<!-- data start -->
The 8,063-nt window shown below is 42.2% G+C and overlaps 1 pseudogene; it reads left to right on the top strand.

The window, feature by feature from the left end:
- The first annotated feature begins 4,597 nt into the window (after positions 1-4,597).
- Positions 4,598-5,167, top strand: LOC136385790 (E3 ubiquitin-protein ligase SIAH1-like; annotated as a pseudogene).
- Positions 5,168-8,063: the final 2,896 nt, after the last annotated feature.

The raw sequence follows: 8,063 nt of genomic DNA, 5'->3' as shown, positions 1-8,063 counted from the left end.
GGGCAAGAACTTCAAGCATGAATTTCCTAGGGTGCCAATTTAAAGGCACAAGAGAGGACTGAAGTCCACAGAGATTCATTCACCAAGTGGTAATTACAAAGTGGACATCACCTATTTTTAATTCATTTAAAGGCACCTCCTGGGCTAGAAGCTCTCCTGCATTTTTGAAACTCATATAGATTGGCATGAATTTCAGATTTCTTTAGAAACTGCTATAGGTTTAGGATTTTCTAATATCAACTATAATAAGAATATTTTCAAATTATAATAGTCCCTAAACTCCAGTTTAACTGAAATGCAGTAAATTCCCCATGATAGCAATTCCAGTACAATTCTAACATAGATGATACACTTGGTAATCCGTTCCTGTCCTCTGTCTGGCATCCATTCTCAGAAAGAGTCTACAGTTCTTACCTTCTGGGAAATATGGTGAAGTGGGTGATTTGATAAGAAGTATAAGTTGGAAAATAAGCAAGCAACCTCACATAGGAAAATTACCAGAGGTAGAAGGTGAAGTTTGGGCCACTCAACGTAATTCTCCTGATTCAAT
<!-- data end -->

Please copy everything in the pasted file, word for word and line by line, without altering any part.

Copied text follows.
The 8,063-nt window shown below is 42.2% G+C and overlaps 1 pseudogene; it reads left to right on the top strand.

The window, feature by feature from the left end:
- The first annotated feature begins 4,597 nt into the window (after positions 1-4,597).
- Positions 4,598-5,167, top strand: LOC136385790 (E3 ubiquitin-protein ligase SIAH1-like; annotated as a pseudogene).
- Positions 5,168-8,063: the final 2,896 nt, after the last annotated feature.

The raw sequence follows: 8,063 nt of genomic DNA, 5'->3' as shown, positions 1-8,063 counted from the left end.
GGGCAAGAACTTCAAGCATGAATTTCCTAGGGTGCCAATTTAAAGGCACAAGAGAGGACTGAAGTCCACAGAGATTCATTCACCAAGTGGTAATTACAAAGTGGACATCACCTATTTTTAATTCATTTAAAGGCACCTCCTGGGCTAGAAGCTCTCCTGCATTTTTGAAACTCATATAGATTGGCATGAATTTCAGATTTCTTTAGAAACTGCTATAGGTTTAGGATTTTCTAATATCAACTATAATAAGAATATTTTCAAATTATAATAGTCCCTAAACTCCAGTTTAACTGAAATGCAGTAAATTCCCCATGATAGCAATTCCAGTACAATTCTAACATAGATGATACACTTGGTAATCCGTTCCTGTCCTCTGTCTGGCATCCATTCTCAGAAAGAGTCTACAGTTCTTACCTTCTGGGAAATATGGTGAAGTGGGTGATTTGATAAGAAGTATAAGTTGGAAAATAAGCAAGCAACCTCACATAGGAAAATTACCAGAGGTAGAAGGTGAAGTTTGGGCCACTCAACGTAATTCTCCTGATTCAAT